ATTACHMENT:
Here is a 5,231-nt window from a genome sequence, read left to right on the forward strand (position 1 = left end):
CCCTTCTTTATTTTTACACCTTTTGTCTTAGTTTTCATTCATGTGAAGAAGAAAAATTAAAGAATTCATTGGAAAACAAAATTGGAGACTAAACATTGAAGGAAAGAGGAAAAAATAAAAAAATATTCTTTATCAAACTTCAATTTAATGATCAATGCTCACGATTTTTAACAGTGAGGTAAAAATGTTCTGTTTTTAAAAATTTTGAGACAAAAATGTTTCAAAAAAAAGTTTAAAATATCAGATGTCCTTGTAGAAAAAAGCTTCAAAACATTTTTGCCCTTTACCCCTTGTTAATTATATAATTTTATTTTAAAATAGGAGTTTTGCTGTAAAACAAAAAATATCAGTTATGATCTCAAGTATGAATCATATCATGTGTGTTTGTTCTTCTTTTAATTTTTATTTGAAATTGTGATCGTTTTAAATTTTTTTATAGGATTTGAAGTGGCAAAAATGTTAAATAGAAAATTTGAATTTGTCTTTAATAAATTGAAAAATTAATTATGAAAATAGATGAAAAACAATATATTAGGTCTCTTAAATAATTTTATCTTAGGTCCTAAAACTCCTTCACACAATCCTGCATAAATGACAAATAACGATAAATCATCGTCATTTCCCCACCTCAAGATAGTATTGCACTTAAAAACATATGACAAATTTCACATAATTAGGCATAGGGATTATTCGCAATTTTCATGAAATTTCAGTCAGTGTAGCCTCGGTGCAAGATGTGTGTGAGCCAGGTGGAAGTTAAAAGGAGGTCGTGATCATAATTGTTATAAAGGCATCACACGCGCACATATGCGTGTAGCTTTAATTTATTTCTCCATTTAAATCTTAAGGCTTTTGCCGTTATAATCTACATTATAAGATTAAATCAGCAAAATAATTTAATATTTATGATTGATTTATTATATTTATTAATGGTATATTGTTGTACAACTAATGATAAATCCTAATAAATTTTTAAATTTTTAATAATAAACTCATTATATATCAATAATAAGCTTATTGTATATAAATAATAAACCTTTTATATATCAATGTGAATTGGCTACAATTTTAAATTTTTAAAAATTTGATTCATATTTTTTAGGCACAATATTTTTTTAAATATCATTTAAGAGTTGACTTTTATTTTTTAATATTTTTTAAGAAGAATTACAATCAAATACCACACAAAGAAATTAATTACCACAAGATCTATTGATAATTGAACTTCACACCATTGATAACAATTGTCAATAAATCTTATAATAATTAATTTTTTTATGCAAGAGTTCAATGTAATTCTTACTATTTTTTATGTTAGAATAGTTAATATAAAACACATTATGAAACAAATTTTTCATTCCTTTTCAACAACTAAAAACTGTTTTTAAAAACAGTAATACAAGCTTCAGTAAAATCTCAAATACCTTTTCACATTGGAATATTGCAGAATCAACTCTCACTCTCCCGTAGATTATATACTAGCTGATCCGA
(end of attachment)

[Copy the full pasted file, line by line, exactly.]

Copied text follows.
Here is a 5,231-nt window from a genome sequence, read left to right on the forward strand (position 1 = left end):
CCCTTCTTTATTTTTACACCTTTTGTCTTAGTTTTCATTCATGTGAAGAAGAAAAATTAAAGAATTCATTGGAAAACAAAATTGGAGACTAAACATTGAAGGAAAGAGGAAAAAATAAAAAAATATTCTTTATCAAACTTCAATTTAATGATCAATGCTCACGATTTTTAACAGTGAGGTAAAAATGTTCTGTTTTTAAAAATTTTGAGACAAAAATGTTTCAAAAAAAAGTTTAAAATATCAGATGTCCTTGTAGAAAAAAGCTTCAAAACATTTTTGCCCTTTACCCCTTGTTAATTATATAATTTTATTTTAAAATAGGAGTTTTGCTGTAAAACAAAAAATATCAGTTATGATCTCAAGTATGAATCATATCATGTGTGTTTGTTCTTCTTTTAATTTTTATTTGAAATTGTGATCGTTTTAAATTTTTTTATAGGATTTGAAGTGGCAAAAATGTTAAATAGAAAATTTGAATTTGTCTTTAATAAATTGAAAAATTAATTATGAAAATAGATGAAAAACAATATATTAGGTCTCTTAAATAATTTTATCTTAGGTCCTAAAACTCCTTCACACAATCCTGCATAAATGACAAATAACGATAAATCATCGTCATTTCCCCACCTCAAGATAGTATTGCACTTAAAAACATATGACAAATTTCACATAATTAGGCATAGGGATTATTCGCAATTTTCATGAAATTTCAGTCAGTGTAGCCTCGGTGCAAGATGTGTGTGAGCCAGGTGGAAGTTAAAAGGAGGTCGTGATCATAATTGTTATAAAGGCATCACACGCGCACATATGCGTGTAGCTTTAATTTATTTCTCCATTTAAATCTTAAGGCTTTTGCCGTTATAATCTACATTATAAGATTAAATCAGCAAAATAATTTAATATTTATGATTGATTTATTATATTTATTAATGGTATATTGTTGTACAACTAATGATAAATCCTAATAAATTTTTAAATTTTTAATAATAAACTCATTATATATCAATAATAAGCTTATTGTATATAAATAATAAACCTTTTATATATCAATGTGAATTGGCTACAATTTTAAATTTTTAAAAATTTGATTCATATTTTTTAGGCACAATATTTTTTTAAATATCATTTAAGAGTTGACTTTTATTTTTTAATATTTTTTAAGAAGAATTACAATCAAATACCACACAAAGAAATTAATTACCACAAGATCTATTGATAATTGAACTTCACACCATTGATAACAATTGTCAATAAATCTTATAATAATTAATTTTTTTATGCAAGAGTTCAATGTAATTCTTACTATTTTTTATGTTAGAATAGTTAATATAAAACACATTATGAAACAAATTTTTCATTCCTTTTCAACAACTAAAAACTGTTTTTAAAAACAGTAATACAAGCTTCAGTAAAATCTCAAATACCTTTTCACATTGGAATATTGCAGAATCAACTCTCACTCTCCCGTAGATTATATACTAGCTGATCCGA